When we again encounter vampires in â€œBloodlust,â€ we also meet Gordon, who at first appears as a paternal replacement for Dean, which was even noted by Sam, and then we meet Lenore, the first humane vampire we see in the show, who subsists on non-human blood. Later, when we see the vampire Gordon, Sam and Dean are pursuing him not for his vampirism but out of self-defense. And the hunter turned vampire is crueler than any vampire we had met previously. Perhaps Gordon serves as an incidental foreshadowing to the Dean who re-emerges from Hell and later, from Purgatory.
As the fourth season fades into the fifth, we see the vampire again but only briefly in â€œFree to Be You and Me.â€ It is in the sixth season that we find vampires once again at the heart of the narrative, and in a few specific ways. First, the Alpha Vamp appears as a central figure, and coincidentally, this father of all vampires appears when Samuel Campbell reappears. Again, it is hard not to read the vampire as closely tied to the Winchesters, and in my reading, the vampire is designed (intuitively, of course) as a balance and mirror to Dean. Second, Dean is turned into a vampire, and as such, is provided an intimate knowledge of how the vampire family not only looks but how it feels and what it knows. Deanâ€™s turn as a vampire also marks the conclusion of his relationship with a human family, Lisa and Ben, a family that he felt as if he was endangering and one that he was siphoning support from. So it is appropriate that at the moment Dean becomes a bloodsucker that he confronts this other family, the family that was both his and not his. Finally, in the sixth season, the vampire provides the avenue to find Eve, through Lenore. And the centrality of the vampire figure is reinforced when Sam and Dean use the Alpha Vampâ€™s blood for the murder of Dick Roman.
Now, in season eight, the character of Benny fully manifests the ethical dilemma of the vampire, especially for Dean. While it may seem to be a hypocrisy that Dean befriends Benny or even a thinly veiled brothers-in-arms tale, the slow and gradual insertion of the vampire in the narrative makes sense, and it especially makes sense for that relationship to be connected to Dean. Benny is a mirror of Dean. Deanâ€™s own vampirism is emotional in nature. To a degree, a great degree, he siphons off his relationships with others, including (and particularly) Sam, as demonstrated by his willingness to sacrifice himself as an act of defiance of that dependence. And as Kate (@Ardeospina) mentioned during our conversation about this theory, Dean stopped the circle of vampirism with Sam by making him independent; but at the same time, Dean is always subject to the cost of that independence, always resentful of Samâ€™s ability to walk away and his own inability to not be the one left behind. Itâ€™s also interesting to note that as Dean is the most evident point of view character, the increasing presence of vampires has an external reading as well, but thatâ€™s another essay altogether.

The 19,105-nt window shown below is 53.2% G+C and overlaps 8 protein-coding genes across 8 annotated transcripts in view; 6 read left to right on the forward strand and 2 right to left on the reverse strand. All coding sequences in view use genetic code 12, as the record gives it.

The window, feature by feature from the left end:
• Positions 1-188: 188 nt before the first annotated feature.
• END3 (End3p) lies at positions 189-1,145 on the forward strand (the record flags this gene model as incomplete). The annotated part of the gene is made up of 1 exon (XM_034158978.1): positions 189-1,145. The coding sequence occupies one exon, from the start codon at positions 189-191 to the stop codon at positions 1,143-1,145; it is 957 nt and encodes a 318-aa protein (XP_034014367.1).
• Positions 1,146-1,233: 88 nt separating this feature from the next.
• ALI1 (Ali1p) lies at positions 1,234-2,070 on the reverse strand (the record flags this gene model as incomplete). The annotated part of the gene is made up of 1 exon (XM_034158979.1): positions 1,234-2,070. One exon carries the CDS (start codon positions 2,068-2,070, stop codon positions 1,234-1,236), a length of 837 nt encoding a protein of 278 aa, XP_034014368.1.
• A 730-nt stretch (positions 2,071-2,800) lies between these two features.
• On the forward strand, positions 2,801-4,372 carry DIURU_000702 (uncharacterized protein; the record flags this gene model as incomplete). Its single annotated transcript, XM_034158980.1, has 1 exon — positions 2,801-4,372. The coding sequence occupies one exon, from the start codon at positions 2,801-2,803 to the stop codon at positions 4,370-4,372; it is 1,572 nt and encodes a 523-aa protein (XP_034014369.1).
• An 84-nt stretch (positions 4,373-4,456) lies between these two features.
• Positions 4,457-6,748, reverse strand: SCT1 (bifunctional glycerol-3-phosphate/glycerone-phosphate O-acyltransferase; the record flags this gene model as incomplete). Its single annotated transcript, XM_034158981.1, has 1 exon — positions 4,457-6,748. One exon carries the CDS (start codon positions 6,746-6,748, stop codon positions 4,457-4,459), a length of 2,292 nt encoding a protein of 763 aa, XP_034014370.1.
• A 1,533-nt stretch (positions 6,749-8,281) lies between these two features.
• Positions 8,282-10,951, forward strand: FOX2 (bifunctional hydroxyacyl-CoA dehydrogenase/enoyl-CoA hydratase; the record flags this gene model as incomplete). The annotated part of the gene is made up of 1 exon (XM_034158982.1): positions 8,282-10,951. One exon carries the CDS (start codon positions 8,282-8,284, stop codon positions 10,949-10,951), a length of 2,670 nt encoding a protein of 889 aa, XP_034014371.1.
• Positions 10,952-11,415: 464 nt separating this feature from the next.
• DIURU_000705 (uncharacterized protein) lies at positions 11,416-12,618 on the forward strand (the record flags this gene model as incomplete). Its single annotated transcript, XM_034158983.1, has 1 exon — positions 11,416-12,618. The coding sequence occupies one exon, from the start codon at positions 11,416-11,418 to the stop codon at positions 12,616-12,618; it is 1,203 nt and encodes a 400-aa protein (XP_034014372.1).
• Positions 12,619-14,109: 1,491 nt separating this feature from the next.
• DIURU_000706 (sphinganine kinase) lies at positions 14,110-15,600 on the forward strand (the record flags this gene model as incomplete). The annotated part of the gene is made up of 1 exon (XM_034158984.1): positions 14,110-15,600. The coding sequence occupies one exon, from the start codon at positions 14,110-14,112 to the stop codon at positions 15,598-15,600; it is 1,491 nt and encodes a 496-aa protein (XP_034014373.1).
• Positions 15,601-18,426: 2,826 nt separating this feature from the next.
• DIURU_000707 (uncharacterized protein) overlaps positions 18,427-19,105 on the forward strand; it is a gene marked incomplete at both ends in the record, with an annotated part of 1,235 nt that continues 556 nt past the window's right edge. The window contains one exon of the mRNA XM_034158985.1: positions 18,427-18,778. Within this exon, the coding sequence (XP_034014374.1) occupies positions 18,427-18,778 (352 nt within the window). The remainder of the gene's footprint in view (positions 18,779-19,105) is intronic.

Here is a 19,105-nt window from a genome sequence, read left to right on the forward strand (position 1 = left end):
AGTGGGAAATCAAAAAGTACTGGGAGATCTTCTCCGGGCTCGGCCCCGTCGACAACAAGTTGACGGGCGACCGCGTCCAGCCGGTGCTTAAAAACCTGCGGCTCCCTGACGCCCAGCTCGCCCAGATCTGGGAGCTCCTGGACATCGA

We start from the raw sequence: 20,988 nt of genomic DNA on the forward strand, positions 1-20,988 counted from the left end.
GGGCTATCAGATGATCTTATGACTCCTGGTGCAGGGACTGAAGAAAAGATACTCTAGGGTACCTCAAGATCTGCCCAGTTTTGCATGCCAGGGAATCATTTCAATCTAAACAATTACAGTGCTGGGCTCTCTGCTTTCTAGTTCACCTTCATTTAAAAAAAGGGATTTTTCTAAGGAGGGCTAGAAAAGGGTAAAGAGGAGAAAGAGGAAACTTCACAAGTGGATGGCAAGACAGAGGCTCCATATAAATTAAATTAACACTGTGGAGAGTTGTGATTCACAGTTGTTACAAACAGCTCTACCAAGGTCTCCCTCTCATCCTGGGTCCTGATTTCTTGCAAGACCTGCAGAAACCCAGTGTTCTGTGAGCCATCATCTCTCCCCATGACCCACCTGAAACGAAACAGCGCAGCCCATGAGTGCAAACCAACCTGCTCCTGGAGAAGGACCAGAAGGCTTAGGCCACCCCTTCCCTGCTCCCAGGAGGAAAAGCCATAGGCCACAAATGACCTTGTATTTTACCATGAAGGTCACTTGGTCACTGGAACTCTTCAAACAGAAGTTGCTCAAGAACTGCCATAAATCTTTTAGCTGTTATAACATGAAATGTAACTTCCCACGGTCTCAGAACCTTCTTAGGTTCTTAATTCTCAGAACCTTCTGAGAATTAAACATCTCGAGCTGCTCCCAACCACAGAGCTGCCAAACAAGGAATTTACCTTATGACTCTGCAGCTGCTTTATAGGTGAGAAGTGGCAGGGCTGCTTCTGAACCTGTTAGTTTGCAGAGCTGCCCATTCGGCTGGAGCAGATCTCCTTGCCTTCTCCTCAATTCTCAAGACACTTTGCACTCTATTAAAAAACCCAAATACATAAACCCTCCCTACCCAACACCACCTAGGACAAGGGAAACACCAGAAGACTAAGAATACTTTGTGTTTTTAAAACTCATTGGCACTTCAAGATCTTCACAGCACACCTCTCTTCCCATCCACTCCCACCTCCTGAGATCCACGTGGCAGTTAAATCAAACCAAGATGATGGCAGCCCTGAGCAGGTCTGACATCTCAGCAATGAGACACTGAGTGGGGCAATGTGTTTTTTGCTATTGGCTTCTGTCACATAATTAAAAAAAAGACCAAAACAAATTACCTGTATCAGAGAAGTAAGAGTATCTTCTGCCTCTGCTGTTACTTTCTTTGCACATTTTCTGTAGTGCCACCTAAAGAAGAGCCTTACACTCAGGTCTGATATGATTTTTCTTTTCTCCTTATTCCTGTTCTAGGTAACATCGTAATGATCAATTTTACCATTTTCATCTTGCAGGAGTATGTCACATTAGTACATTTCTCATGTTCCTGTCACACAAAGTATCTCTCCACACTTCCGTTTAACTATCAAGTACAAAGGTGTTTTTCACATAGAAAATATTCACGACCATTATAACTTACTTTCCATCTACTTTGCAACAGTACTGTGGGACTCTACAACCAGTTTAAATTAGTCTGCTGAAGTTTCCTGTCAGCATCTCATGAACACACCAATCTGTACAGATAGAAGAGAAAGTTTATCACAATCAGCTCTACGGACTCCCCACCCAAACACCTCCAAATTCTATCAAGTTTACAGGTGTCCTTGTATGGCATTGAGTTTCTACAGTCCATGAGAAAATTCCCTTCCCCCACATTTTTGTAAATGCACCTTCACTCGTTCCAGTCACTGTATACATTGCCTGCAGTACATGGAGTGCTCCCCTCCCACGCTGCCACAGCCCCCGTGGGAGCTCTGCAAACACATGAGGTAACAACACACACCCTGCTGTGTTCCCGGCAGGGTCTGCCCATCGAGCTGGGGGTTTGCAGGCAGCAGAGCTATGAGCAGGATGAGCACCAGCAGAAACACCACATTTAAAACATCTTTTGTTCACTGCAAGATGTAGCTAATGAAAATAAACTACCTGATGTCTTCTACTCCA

The connection between Dean and vampires provides another reading of his characterâ€™s hypersensitivity to Samâ€™s abandonment. If Sam is an integral part of Deanâ€™s life, his lifeblood per se, then any long-term absence threatens his own existence. Because Sam chooses to always leave, or if given a chance to choose a demon over his brother or a mission over his family, then Deanâ€™s sense of justice is also disrupted. Every aspect of this brotherhood pushes Deanâ€™s limits, which is good for conflict but horrible to stand witness to. Now that Benny has entered the picture (and yes, I know there is a Castiel argument here, but that will be for a future section), we can see that Dean is evolving (or devolving). Where this road leads, I suspect I know, and I hope Iâ€™m wrong.
But now we turn our attention to the extended brotherhood of hunters and the cadre of demons that always threaten the end of the worldâ€¦
The Next Part: Addressing Apocalypses and Purging in Purgatory